The world of science could use a few good superheroes. François Derasse, science professor at Carroll Community College, may not refer to himself as such, but he certainly has the alter ego covered already.
Professor Wizard, Derasse’s brainchild, was launched five years ago with one goal in mind – to make the world of science not only accessible, but interesting for young people in the community.
“I saw that a lot of our students coming in [to the college] disliked science,” Derasse recalls. “I thought that we should get kids interested in science – primarily in elementary and middle schools.”
Out of this revelation, an idea was sparked – the concept of taking ‘old-school’ laboratory experiments and presenting them in new, eye-catching demonstrations that would not only entertain, but teach young kids. Along with Carroll’s science lab manager Sandy Shaw, Professor Wizard began traveling the area, frequenting various schools as well as the local YMCA. The program took off.
Each show is tailored to its venue, taking into consideration various factors – such the size of the room, the height of the ceilings, the placement of the audience in relation to the main stage and whether or not the lights can be dimmed – all things that can play a major role in the kind of demonstrations that are performed.
“We go to schools and we wow kids,” the professor sums up.
Ultimately, that’s what is important in the demonstrations. To Derasse, it’s one thing to teach science; it’s another to engage the audience in the process. Sometimes, this can extend beyond just students.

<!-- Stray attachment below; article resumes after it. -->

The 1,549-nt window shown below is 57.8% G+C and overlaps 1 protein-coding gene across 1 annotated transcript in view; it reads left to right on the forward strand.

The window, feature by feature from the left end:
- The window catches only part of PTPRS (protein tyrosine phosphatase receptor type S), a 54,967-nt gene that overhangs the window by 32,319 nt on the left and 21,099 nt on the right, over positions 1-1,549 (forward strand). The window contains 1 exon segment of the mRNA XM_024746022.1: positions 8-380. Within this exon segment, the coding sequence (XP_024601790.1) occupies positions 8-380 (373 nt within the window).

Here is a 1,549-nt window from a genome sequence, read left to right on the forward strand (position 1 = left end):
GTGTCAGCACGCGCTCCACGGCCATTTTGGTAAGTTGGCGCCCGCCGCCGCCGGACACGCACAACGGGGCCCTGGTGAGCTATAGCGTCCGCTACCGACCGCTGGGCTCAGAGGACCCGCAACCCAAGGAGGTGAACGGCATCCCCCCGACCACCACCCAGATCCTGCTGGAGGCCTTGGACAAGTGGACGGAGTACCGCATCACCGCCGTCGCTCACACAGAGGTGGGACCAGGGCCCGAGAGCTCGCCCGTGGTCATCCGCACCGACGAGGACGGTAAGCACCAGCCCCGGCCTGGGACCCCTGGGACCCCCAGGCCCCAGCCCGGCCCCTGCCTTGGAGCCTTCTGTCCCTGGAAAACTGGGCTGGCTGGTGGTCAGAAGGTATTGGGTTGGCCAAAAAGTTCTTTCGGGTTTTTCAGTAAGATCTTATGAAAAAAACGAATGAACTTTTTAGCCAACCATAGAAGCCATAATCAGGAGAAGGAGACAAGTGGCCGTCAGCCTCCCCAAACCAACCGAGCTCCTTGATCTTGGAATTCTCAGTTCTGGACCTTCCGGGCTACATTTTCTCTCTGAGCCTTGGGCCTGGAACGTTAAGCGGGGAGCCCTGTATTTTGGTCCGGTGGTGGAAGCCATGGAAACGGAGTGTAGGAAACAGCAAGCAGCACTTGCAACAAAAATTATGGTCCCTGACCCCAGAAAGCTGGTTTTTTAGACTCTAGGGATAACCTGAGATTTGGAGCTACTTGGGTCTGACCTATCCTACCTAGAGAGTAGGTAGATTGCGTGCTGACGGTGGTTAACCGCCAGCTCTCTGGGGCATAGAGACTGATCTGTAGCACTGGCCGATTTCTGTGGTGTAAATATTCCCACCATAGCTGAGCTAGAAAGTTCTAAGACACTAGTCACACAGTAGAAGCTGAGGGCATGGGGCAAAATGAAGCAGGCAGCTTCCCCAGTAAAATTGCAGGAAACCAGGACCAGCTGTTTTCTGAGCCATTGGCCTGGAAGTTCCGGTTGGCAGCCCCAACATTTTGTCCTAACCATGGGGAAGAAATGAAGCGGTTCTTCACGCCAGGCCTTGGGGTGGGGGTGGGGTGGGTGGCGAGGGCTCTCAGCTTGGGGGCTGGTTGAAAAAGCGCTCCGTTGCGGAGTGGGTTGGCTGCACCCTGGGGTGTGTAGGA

“When we go to schools, we have teachers there – and sometimes, I think they get more amazed by some of the stuff than the kids do,” Derasse tells with a smile. “My definition of a ‘kid,’ in terms of the show, is ages 3 to 99.”
With 30 years of science instruction under his belt, there’s no shortage of material with which to work. Previous demonstrations include using various metal salts to create flames in an array of different colors, transforming an ordinary bottle into a fast flying rocket through the use of combustion, and capturing a cloud within a jar. The professor explains the science behind each display afterwards, but during the brief moment of execution, the looks on the young faces in the audience attest that the action on stage is just downright cool.
While it’s obvious that the professor has a passion for the scientific, when asked why he keeps on with the productions, he gives a different answer.
“Just the kids,” he says. “To see them excited about science – that’s the driving force.”
It may seem cliché – but there’s a convincing sincerity that comes with his jolly laugh.
Professor Derasse works in cooperation with the Foundation, the school’s non-profit corporation dedicated to the development of financial resources. Instead of receiving direct payments for the demonstrations he puts on, he asks instead for donations to the ‘Professor Wizard Fund,’ and thanks to this system, the show is now entirely self-sustained.
Sure, Derasse finds each demonstration a blast to perform, and there’s a degree of personal fulfillment that comes with the job – the teacher claims that he often ‘feels like a celebrity’ when doing appearances, and that one of the greatest joys comes from children informing him after shows that when they want to grow up, they want to do what he does. But the professor recognizes that Professor Wizard is something much bigger than himself, and that the underlying purpose, however disguised with clever tricks, is to inspire.
“Professor Wizard is not necessarily just a person. It’s a concept.” He points out that the college holds the trademark to the catchy title of the program. “This way, when I’m gone, somebody else can take over.”
Like all good superheroes, the legacy of Professor Derasse – or rather, Professor Wizard – will live on.